The Old Post Office
Evansville, Indiana

Wednesday was Sharon’s day to spend with her in-laws.  Her father in law Don picked her up at the motel at 9 taking her off to the nursing home where her mother in law is now living.  I took off to see what wonders awaited me in downtown Evansville.  Once there, I photographed the old Vanderburgh County Court House, the old county jail, the old post office.  None of these buildings are being used for their stated purpose today, but they are impressive structures.  I didn’t find the new court house, the new jail or the new post office, because as I was walking, I got a text message from Sharon that Don was expecting me to join them for lunch.  I headed back to the motel so that I’d be ready when they showed up.

Sharon had warned me that we would undoubtedly be going to a buffet somewhere, and sure enough, we ended up at an Amish Buffet north of Evansville.  No one in the place appeared to be Amish, and I doubt the food was very authentic either, but if you like your food breaded and fried, you should try this place.  All of the meat dishes save two were breaded and fried.  Sharon had a small piece of ham and I had the Salisbury steak.  Neither of us opted for fried chicken, fried fish, fried pork chop.  

After lunch, Don took me back to the hotel and Sharon back to the nursing home.  I then headed out to Barnes and Noble, Big Lots, and Mike Libs’ Chocolate Factory—all on Green River Boulevard.  By the time Sharon returned to the motel, she was ready for a stiff drink and a good meal.  I suggested Acropolis where we had the dinner special—a five course meal that we couldn’t finish.  Of course we also had a dish of saganaki, Greek melted and flamed cheese, a shot each of ouzo and a full bottle of Greek white wine.  As we left the restaurant, we were greeted by a fellow sitting at a neighboring table who wished us a καληνύχτα.  I think he might have been the owner.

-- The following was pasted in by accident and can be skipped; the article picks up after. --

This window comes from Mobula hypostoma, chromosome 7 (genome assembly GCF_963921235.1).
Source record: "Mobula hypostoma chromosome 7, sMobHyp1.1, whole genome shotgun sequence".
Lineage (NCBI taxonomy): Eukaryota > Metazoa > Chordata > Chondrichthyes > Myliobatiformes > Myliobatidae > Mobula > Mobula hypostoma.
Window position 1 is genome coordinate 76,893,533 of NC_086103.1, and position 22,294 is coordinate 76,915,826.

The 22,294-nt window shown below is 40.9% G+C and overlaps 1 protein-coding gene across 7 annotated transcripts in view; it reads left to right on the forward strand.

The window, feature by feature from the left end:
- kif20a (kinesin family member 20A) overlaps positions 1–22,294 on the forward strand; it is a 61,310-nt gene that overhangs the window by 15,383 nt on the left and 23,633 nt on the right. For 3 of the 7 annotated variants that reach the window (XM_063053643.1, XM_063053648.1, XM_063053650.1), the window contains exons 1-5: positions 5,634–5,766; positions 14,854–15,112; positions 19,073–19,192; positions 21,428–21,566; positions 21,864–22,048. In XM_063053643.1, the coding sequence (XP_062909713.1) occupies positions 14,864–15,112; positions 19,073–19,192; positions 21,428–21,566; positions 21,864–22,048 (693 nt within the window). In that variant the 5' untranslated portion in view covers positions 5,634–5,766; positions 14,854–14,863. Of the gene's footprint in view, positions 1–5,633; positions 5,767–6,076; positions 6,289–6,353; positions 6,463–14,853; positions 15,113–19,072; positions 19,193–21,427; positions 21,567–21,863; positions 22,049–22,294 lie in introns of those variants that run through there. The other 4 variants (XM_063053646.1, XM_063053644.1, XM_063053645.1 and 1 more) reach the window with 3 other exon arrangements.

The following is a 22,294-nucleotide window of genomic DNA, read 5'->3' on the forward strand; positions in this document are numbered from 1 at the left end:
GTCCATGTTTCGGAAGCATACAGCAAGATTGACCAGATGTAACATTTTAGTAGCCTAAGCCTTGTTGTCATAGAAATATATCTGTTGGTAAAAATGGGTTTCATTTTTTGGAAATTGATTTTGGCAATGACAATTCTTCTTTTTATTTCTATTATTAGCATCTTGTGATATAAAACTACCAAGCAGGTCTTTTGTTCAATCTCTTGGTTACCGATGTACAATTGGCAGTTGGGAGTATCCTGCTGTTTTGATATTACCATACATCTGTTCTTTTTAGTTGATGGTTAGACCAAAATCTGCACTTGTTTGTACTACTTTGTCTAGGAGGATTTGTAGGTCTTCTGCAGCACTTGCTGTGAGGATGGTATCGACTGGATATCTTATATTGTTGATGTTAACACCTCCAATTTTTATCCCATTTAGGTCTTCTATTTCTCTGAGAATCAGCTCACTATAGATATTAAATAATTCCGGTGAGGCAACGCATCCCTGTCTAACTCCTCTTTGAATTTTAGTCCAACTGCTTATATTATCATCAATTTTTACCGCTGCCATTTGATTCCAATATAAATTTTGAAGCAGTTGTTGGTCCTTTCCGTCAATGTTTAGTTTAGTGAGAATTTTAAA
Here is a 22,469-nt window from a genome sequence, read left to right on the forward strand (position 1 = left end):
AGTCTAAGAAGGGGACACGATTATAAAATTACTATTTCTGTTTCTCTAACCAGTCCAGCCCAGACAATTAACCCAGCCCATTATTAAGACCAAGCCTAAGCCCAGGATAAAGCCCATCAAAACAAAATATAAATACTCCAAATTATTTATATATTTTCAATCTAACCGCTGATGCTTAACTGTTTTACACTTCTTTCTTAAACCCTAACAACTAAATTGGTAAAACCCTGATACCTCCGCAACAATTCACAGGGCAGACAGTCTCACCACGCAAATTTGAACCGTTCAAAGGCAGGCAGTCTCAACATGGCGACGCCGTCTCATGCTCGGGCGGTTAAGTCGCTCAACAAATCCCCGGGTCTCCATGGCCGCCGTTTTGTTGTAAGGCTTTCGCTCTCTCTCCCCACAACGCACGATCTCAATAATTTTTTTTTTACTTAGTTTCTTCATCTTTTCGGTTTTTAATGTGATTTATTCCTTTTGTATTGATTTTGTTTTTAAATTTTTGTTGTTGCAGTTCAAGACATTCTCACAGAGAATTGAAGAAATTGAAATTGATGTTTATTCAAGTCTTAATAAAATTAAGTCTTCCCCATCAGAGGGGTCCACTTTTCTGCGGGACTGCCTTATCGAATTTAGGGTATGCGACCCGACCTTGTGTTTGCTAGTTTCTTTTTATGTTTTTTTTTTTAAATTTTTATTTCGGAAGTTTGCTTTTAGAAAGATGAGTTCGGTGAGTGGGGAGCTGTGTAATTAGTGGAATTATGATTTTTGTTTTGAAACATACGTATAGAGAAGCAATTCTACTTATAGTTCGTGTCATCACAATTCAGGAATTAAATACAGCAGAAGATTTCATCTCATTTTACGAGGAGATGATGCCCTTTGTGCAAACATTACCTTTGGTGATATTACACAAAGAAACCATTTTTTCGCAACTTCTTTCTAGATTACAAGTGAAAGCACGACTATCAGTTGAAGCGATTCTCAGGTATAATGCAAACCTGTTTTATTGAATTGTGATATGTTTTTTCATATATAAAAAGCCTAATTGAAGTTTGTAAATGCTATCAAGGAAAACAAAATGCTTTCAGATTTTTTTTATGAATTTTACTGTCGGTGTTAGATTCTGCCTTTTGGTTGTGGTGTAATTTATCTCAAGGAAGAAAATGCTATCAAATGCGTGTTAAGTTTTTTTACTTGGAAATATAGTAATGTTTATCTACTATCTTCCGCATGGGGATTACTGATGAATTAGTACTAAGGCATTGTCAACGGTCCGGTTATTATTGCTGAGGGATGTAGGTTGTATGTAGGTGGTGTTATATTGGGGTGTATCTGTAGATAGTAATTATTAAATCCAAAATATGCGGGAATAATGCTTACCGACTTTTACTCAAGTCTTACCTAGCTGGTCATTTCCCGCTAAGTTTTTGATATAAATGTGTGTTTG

Thursday morning dawned bright and clear, and we turned the Saab north to Petersburg where Sharon’s husband’s ashes were buried.  From the cemetery in Petersburg, we headed to Mount Olympus where other members of Mike’s family are interred in a small cemetery behind the local Baptist church.  Once we were done with our tour of rural Indiana cemeteries, it turned out that the fastest way back to Parkersburg involved returning to Evansville, catching Interstate 64 eastbound, and staying on that road all the way to Charleston, West Virginia.  Which is what we did.

The Old Vanderburgh County Jail
Evansville, Indiana

We did take two side trips—one back into Dale where we stopped at Jenk’s Pizza for a taco salad lunch.  This trip was definitely become a food adventure—at least for me.  Another side trip took us to the Kentucky capital building in Frankfort, and then east of Lexington where I taught the local Dairy Queen folk how to make a Blueberry Nut Whip—just like I get in Missoula.

Once across the line in West Virginia, we pulled off I64 at the Nitro exit and paid a brief visit to my friend Lois Shreve whose father had known my parents when they were in college in Buckhannon and who had visited them in Montana just after I was born.

Back on the road, we decided we’d best have dinner in Charleston as it was getting late and we still had over an hour’s drive to get back to Sharon’s home in Parkersburg.  Charleston is both the state capital and largest city in West Virginia and we couldn’t find a single place to eat.  Oh that’s not true.  We passed by all the McDonalds, Wendy’s and Burger Kings.  Shoneys was not an option as far as I was concerned.  We ended up stopping at a Gino’s Pizza just off I-77 and had a sausage and mushroom pie.  From there it was a straight shot back to Sharon’s place, where we both crashed as soon as we hit the sheets.

Three days, over seven hundred miles, and four states.  That was enough for a “day” trip.

Capitol of The Commonwealth of Kentucky
Frankfort, Kentucky

No comments: